There is a way Spain can get out of it without destroying the euro? Of course, like the US does it. It is called a common emission of debt.. so the entity that prints the euromoney (ECB) lets Spain take as much debt as it wants to pay fown the private debt that the companies inside Spain have, with the understanding that in the future they will have to give it back when Spain grows again.

Would this work for Greece? No, unfortunately no, because Greece is not able to pay in the future the huge debt it has, so the only option is accept it, either by accepting a slightly higher inflation in the eurozone printing the money that Greece needs or by a default...or.. by having a common european tax to pay for unemployment benefits and mobility of workers in the whole euro area. In other words, to have an european economic union.

I hope I have given you a clue...we should leave for another post why austerity measures never allow a country to pay its debt...the same thing goes for discussing what really makes you rich in the long run.. but in the long run we are all dead.

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Thi is a long english version of http://avionesdecercanias.blogspot.com/2011/05/lo-que-me-estoy-perdiendo-nolesvotes.html

May be we can adapt it, add things which I left and forgot, improve the paragraphs, and distribute it around Europe?

Can we?

A pleasure

I therefore claim to show, not how men think in myths, but how myths operate in men's minds without their being aware of the fact. Levi-Strauss, Claude

by kcurie on Thu May 19th, 2011 at 02:07:50 PM EST
Can you e-mail me?

I was looking at it on your blog without realizing you'd posted it here in English...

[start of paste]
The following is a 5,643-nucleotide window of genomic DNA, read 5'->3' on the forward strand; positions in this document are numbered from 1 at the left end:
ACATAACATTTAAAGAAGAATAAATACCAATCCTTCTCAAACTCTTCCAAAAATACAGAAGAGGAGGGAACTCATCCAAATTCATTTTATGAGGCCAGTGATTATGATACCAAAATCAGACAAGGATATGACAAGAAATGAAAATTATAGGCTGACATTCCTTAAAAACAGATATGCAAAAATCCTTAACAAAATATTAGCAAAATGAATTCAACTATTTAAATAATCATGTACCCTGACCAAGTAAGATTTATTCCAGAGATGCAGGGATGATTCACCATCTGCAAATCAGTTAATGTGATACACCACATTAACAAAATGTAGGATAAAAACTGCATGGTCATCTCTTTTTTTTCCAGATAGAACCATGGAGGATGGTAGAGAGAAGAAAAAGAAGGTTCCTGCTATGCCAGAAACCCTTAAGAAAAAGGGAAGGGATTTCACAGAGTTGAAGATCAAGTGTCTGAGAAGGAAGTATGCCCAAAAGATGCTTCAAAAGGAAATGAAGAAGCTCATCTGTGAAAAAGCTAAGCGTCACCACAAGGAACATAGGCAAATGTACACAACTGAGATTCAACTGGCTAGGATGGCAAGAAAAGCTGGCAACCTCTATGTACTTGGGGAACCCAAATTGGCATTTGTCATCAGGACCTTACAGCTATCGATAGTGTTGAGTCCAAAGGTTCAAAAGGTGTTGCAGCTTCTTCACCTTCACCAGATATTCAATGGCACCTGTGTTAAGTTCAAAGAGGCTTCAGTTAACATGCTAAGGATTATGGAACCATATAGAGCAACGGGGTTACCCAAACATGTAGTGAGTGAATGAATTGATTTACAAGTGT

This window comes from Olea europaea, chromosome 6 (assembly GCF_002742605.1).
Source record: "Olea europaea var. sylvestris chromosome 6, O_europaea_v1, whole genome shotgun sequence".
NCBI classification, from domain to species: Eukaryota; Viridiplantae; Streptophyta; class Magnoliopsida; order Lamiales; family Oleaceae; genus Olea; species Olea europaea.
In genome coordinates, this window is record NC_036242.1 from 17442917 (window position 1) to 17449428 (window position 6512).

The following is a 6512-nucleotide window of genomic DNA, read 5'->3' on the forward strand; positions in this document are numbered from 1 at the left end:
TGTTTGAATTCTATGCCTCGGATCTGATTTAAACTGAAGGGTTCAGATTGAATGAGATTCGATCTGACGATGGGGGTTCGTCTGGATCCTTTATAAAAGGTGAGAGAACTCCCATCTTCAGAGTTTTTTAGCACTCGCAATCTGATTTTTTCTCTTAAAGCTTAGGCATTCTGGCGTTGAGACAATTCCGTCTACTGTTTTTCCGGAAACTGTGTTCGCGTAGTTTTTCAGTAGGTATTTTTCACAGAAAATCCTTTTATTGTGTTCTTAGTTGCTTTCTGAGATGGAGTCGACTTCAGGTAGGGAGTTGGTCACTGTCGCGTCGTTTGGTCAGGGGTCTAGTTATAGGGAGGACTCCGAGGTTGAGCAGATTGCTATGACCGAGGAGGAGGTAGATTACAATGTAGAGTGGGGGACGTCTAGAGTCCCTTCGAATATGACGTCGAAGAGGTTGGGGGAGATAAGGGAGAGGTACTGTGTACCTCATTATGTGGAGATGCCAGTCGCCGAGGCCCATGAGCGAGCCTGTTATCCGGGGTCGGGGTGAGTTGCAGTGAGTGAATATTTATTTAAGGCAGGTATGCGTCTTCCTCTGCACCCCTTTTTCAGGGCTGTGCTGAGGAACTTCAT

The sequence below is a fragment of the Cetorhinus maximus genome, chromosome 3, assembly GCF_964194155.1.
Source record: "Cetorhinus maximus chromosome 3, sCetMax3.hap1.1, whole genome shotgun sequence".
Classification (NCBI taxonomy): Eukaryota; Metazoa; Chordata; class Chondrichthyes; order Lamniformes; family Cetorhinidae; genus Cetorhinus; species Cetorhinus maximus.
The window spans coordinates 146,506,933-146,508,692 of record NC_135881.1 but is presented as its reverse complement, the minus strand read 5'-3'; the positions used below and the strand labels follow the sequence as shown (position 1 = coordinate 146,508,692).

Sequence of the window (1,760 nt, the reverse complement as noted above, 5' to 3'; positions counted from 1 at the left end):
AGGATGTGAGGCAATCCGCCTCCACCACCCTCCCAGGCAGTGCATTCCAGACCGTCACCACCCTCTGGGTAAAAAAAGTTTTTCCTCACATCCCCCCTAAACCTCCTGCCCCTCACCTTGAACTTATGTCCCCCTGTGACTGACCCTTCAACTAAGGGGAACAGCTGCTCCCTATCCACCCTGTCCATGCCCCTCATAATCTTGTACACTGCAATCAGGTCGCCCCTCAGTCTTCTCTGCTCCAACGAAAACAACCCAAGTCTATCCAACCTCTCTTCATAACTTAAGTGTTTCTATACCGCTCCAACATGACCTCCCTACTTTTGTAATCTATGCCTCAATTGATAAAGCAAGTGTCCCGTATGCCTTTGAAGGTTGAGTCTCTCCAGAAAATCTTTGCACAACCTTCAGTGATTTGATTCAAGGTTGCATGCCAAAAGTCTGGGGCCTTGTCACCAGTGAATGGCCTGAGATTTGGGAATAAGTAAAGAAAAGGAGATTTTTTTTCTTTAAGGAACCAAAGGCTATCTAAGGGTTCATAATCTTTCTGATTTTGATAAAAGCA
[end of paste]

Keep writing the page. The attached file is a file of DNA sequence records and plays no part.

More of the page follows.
by afew (afew(a in a circle)eurotrib_dot_com) on Fri May 20th, 2011 at 10:02:39 AM EST
[ Parent ]
Sure..

Done... you have my e-mail.

A pleasure

I therefore claim to show, not how men think in myths, but how myths operate in men's minds without their being aware of the fact. Levi-Strauss, Claude

by kcurie on Fri May 20th, 2011 at 10:11:45 AM EST
[ Parent ]
Your analysis is most applicable when manufacturing is done in your country. But a major aspect of the current squeeze on the working age, well educated population is that TPTB have put them into wage arbitrage against developing economies, where wages are much lower. This effect may be much stronger in the USA than in Spain. How much of your merchandise available for purchase is made in non "First World" countries? But, in any case, the availability of cheap labor in the BRICs, in conjunction with international corporations and a domestic financial elite that acts in the interests of the international corporations and exercises de facto control over your politicians, means that Spanish citizens have trouble competing with cheap foreign labor. Any time there is financial trouble, the remedy proposed by the elites is "reform" that makes the Spanish worker less competitive.